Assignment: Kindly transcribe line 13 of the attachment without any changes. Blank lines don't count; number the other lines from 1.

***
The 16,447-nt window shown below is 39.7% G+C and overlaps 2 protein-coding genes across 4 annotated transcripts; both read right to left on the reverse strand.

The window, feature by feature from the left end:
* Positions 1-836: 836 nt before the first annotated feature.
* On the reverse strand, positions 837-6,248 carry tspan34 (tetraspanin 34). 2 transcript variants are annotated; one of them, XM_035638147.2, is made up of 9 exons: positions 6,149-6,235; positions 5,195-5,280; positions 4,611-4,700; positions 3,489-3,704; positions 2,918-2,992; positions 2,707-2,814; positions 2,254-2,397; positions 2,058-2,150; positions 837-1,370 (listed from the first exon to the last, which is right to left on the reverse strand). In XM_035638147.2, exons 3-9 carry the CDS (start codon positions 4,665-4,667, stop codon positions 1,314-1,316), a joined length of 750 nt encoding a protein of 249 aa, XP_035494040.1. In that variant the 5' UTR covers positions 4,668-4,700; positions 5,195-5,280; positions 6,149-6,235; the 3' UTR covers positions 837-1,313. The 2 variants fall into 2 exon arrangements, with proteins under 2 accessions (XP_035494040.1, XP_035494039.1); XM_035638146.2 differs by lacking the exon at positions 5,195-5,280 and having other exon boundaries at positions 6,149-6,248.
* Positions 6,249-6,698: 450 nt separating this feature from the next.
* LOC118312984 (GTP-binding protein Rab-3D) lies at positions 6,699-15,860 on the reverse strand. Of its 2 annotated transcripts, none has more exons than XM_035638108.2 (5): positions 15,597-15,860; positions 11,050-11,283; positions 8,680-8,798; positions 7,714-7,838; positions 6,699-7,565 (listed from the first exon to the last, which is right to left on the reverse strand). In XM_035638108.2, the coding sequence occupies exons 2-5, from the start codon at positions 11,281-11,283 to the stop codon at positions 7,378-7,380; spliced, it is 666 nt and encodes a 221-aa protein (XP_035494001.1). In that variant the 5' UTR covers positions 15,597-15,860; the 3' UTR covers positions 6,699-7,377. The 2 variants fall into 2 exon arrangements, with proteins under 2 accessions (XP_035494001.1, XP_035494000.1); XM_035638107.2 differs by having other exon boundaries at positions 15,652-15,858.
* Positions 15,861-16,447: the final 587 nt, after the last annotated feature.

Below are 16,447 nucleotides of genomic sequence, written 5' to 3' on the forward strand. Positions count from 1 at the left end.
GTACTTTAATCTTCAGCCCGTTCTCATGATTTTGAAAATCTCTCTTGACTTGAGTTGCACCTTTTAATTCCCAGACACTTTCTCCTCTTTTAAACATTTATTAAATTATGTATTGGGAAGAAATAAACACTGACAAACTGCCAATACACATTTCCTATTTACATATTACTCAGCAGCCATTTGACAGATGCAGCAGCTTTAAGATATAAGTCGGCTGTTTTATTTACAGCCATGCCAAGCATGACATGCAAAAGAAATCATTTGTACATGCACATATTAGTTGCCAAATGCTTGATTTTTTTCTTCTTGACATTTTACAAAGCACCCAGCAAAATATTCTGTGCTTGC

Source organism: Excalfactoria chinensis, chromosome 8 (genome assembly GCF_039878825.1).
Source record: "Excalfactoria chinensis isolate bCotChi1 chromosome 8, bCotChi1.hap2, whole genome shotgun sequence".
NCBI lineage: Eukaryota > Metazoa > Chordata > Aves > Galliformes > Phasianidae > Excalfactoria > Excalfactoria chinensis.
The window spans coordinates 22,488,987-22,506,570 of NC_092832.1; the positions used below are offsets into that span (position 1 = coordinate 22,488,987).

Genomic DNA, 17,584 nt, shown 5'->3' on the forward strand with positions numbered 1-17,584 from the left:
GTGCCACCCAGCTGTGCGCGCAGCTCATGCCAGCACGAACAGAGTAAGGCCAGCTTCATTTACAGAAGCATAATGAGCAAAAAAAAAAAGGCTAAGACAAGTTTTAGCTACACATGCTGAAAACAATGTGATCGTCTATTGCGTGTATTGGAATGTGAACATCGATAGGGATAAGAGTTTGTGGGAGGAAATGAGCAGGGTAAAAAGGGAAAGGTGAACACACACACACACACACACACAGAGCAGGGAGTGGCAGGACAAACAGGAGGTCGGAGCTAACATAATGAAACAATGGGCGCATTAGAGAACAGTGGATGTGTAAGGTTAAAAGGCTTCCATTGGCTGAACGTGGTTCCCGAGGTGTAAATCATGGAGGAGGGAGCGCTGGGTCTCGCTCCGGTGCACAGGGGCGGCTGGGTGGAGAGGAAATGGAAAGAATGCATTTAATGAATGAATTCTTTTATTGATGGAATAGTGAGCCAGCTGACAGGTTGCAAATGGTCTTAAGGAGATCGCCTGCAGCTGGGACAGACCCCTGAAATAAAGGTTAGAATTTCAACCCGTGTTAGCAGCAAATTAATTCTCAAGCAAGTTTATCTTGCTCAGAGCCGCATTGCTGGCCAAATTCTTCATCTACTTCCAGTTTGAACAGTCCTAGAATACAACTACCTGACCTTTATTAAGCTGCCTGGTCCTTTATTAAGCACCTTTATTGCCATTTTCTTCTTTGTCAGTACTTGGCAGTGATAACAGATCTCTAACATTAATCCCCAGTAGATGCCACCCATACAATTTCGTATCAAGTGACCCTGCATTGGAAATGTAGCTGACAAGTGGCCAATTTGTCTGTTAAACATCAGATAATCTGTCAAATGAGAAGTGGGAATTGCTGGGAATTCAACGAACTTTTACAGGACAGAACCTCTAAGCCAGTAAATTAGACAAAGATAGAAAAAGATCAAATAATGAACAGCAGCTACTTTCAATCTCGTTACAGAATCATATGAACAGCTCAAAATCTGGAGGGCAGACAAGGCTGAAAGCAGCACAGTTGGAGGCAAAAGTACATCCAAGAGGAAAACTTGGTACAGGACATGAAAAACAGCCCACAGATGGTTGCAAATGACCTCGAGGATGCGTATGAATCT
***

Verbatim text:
The window spans coordinates 22,488,987-22,506,570 of NC_092832.1; the positions used below are offsets into that span (position 1 = coordinate 22,488,987).